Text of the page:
“I could tell when we were doing the kettlebell warmups,” he said. “You have that form.”

More than flattering, I found this observation to be a very positive reflection of Grit City. This crew knows their stuff, and that’s important. The training team is diverse. They all have athletic backgrounds, of course, but they played different sports and took different approaches to fitness. Being athletes, they all have a strong sense of team spirit, which feeds into the workouts.

I felt out of shape, but not out of place, and that wasn’t just because I was there to write an article. This was the real deal. When you’re on a team the only expectation is that you give your best effort. It doesn’t matter if you fail, because everybody fails at some point. Just do your best, and you’ve done your job. That’s how this place is wired.

For Cory Eyink, Grit is just an extension of his lifestyle. As a former D-1 basketball player, he packed on pounds after his Bowling Green days, and struggled to find something that could motivate him the way basketball did. His brother turned him on to CrossFit, and that’s where he found balance. All of the coaches at Grit have some connection to the CrossFit world, and they utilize many of its principles, but the approach is more collaborative than competitive. It’s like the co-ed rec league version of Cross Fit, and the gym is truly a club house.

“We have a patio, and a grill, and we’ll just cookout and drink beer after a workout,” he said. “Or we’ll go to Sideswipe.”

It’s not at all unusual for somebody from Grit to finish their workout with a sprint down to the brewery, hoist a few pints, and then trot on back. After our workout, the weather discouraged us from dragging weighted sleds to the brewery, but everybody stopped in and enjoyed several rounds of beer, and a healthy dose of pizza. This isn’t a group of vanity jocks measuring body fat percentages so they can look pretty in front of mirrors. This is a group of fun-loving people who want to embrace a balanced lifestyle that includes a regular schedule of challenging workouts, but fitness isn’t the end all be all of their existence.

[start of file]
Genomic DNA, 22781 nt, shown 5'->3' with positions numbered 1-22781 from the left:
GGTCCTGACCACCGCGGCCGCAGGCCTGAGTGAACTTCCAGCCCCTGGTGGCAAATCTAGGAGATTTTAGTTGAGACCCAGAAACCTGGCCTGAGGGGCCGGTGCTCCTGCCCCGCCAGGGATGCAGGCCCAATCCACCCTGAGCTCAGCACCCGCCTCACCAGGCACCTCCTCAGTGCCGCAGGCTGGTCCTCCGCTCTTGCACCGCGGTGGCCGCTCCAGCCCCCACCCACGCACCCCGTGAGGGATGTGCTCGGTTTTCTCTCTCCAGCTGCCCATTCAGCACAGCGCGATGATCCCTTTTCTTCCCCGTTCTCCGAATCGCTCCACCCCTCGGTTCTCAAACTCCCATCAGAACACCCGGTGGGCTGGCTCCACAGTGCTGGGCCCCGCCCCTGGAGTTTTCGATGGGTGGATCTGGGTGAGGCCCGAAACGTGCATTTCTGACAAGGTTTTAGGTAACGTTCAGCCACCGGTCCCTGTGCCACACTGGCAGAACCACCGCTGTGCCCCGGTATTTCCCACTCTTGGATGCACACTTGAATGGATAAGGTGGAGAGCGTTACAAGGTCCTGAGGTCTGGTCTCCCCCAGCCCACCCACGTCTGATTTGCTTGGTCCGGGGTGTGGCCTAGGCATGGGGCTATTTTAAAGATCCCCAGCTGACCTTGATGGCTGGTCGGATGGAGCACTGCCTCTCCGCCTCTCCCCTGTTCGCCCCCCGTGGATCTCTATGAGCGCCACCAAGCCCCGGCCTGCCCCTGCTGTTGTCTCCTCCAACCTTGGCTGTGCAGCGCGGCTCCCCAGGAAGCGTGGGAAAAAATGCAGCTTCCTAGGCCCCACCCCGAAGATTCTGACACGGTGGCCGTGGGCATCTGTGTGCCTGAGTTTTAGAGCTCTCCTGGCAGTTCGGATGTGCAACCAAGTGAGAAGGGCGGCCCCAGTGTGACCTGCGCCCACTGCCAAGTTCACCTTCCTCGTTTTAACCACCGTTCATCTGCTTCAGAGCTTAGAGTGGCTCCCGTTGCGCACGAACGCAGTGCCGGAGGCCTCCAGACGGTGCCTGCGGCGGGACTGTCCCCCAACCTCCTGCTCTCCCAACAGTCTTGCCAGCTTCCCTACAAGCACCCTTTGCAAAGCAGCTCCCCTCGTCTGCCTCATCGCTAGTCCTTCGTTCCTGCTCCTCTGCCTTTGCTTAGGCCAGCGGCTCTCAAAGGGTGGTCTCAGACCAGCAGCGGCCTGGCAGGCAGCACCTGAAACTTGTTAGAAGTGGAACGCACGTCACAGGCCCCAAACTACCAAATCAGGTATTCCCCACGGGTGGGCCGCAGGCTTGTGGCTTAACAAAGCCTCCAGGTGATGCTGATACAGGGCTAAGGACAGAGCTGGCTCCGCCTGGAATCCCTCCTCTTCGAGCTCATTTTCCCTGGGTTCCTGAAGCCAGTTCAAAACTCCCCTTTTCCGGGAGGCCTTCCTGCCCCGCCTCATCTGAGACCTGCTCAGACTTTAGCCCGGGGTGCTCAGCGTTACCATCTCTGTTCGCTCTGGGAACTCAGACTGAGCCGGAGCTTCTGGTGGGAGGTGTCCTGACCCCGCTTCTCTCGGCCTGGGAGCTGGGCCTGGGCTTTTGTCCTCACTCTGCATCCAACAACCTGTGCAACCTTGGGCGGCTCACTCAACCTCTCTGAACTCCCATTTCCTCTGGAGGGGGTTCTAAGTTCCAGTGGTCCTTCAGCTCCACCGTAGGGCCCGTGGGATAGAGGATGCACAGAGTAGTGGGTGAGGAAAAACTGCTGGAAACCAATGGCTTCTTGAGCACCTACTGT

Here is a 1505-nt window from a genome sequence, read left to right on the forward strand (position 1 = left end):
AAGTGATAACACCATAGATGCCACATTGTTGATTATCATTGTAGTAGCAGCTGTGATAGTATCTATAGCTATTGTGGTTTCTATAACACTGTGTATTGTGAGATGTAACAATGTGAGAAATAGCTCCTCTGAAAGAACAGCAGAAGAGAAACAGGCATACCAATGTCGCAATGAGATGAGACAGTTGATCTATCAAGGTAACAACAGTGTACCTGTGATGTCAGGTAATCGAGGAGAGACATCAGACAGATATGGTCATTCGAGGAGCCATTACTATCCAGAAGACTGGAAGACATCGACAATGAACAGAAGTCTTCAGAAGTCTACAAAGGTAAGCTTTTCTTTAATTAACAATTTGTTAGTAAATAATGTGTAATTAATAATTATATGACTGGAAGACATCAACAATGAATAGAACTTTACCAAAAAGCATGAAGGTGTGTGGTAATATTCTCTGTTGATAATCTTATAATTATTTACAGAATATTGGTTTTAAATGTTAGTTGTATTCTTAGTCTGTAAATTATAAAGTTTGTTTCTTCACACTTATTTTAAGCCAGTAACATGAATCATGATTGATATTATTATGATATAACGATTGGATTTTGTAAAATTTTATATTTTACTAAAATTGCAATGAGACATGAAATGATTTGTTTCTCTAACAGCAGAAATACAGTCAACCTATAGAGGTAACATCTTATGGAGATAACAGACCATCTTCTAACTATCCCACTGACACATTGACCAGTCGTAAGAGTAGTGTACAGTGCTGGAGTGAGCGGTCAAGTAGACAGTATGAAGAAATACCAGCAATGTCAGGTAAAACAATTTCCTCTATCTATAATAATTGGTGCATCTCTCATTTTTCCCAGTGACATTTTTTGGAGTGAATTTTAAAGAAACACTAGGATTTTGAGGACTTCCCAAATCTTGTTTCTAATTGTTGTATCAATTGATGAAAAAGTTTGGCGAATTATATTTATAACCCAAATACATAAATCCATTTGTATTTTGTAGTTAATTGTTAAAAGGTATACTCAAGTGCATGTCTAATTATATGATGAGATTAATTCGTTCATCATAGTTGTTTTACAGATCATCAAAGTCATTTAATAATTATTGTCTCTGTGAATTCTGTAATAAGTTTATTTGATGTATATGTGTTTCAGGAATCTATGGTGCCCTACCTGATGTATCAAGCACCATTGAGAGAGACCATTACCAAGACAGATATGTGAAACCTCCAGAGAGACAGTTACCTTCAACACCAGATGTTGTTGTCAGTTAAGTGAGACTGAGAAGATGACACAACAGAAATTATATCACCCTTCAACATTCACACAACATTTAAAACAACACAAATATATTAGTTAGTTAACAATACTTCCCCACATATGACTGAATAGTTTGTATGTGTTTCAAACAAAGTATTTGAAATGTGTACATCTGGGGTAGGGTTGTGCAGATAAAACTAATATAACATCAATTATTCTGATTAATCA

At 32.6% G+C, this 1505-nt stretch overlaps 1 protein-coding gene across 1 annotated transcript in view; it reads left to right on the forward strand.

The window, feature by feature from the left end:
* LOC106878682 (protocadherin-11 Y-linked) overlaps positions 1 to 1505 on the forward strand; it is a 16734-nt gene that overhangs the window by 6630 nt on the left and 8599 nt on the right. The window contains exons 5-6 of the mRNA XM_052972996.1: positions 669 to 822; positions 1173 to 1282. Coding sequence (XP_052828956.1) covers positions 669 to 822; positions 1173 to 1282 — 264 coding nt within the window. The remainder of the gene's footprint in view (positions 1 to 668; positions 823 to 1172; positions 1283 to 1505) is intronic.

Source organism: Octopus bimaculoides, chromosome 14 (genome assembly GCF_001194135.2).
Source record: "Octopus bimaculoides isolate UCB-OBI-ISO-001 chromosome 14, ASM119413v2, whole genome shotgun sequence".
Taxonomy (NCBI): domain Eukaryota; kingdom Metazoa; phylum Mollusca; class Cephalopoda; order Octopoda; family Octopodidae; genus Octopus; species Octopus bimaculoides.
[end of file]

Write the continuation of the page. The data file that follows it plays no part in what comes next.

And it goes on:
The rest of the gang from Grit talked about the things they do for fun, or good places to eat, or bars with good drinks. No talk of protein powders or tanning sprays.

“We have a pretty tight family atmosphere right now,” Todd said. “We’ve talked about it and feel like our maximum membership would be around 65 or so, but we’re going to take it slow, add a few people at a time and evaluate how it’s affecting our chemistry. We aren’t really trying to make money. We just want to have a gym we all love, and if we can share that with a few people, that’s even better. It’s not a great business plan, but it works for us.”

Grit conducts three group workout sessions each week day, and one session each day on the weekends but members have access outside of the session hours to accommodate their schedules. This is a minimalist environment. You won’t find rows and rows of electronic machines. There’s a good chance that this isn’t the place for you, and that’s OK. Grit City Gym isn’t a one-size-fits-all kind of place, but if you’re serious about getting or staying in shape, and equally serious about having a good time this might feel like home.

I know I did.